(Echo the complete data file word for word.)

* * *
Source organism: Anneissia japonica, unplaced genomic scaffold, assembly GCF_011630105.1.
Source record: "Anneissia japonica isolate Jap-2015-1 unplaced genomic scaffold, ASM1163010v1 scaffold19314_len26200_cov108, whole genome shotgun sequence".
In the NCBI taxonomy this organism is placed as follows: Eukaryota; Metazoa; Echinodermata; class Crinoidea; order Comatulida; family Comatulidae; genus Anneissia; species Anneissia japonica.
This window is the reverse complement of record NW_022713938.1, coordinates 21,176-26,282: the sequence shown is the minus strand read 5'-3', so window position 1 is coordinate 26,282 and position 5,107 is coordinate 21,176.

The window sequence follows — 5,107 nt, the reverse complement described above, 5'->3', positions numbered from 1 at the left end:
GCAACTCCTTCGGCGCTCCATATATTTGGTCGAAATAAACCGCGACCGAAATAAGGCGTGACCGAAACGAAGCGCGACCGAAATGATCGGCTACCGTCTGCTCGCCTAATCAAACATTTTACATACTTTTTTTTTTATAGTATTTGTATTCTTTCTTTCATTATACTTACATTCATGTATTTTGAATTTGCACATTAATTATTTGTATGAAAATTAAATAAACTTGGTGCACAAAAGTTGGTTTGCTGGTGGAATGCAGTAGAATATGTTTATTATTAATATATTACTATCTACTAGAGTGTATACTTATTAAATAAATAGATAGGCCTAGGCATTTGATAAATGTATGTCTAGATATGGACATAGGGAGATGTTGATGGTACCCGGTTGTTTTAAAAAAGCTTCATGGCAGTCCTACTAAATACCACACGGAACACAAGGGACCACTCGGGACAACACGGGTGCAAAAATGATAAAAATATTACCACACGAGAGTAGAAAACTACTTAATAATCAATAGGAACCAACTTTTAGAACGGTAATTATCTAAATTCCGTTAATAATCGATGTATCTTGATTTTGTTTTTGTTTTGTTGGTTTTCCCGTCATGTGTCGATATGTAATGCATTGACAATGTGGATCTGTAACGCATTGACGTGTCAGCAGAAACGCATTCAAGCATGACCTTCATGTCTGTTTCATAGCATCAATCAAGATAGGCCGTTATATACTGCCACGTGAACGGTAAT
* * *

Source organism: Anneissia japonica, unplaced genomic scaffold, assembly GCF_011630105.1.
Source record: "Anneissia japonica isolate Jap-2015-1 unplaced genomic scaffold, ASM1163010v1 scaffold19314_len26200_cov108, whole genome shotgun sequence".
In the NCBI taxonomy this organism is placed as follows: Eukaryota; Metazoa; Echinodermata; class Crinoidea; order Comatulida; family Comatulidae; genus Anneissia; species Anneissia japonica.
This window is the reverse complement of record NW_022713938.1, coordinates 21,176-26,282: the sequence shown is the minus strand read 5'-3', so window position 1 is coordinate 26,282 and position 5,107 is coordinate 21,176.

The window sequence follows — 5,107 nt, the reverse complement described above, 5'->3', positions numbered from 1 at the left end:
GCAACTCCTTCGGCGCTCCATATATTTGGTCGAAATAAACCGCGACCGAAATAAGGCGTGACCGAAACGAAGCGCGACCGAAATGATCGGCTACCGTCTGCTCGCCTAATCAAACATTTTACATACTTTTTTTTTTATAGTATTTGTATTCTTTCTTTCATTATACTTACATTCATGTATTTTGAATTTGCACATTAATTATTTGTATGAAAATTAAATAAACTTGGTGCACAAAAGTTGGTTTGCTGGTGGAATGCAGTAGAATATGTTTATTATTAATATATTACTATCTACTAGAGTGTATACTTATTAAATAAATAGATAGGCCTAGGCATTTGATAAATGTATGTCTAGATATGGACATAGGGAGATGTTGATGGTACCCGGTTGTTTTAAAAAAGCTTCATGGCAGTCCTACTAAATACCACACGGAACACAAGGGACCACTCGGGACAACACGGGTGCAAAAATGATAAAAATATTACCACACGAGAGTAGAAAACTACTTAATAATCAATAGGAACCAACTTTTAGAACGGTAATTATCTAAATTCCGTTAATAATCGATGTATCTTGATTTTGTTTTTGTTTTGTTGGTTTTCCCGTCATGTGTCGATATGTAATGCATTGACAATGTGGATCTGTAACGCATTGACGTGTCAGCAGAAACGCATTCAAGCATGACCTTCATGTCTGTTTCATAGCATCAATCAAGATAGGCCGTTATATACTGCCACGTGAACGGTAAT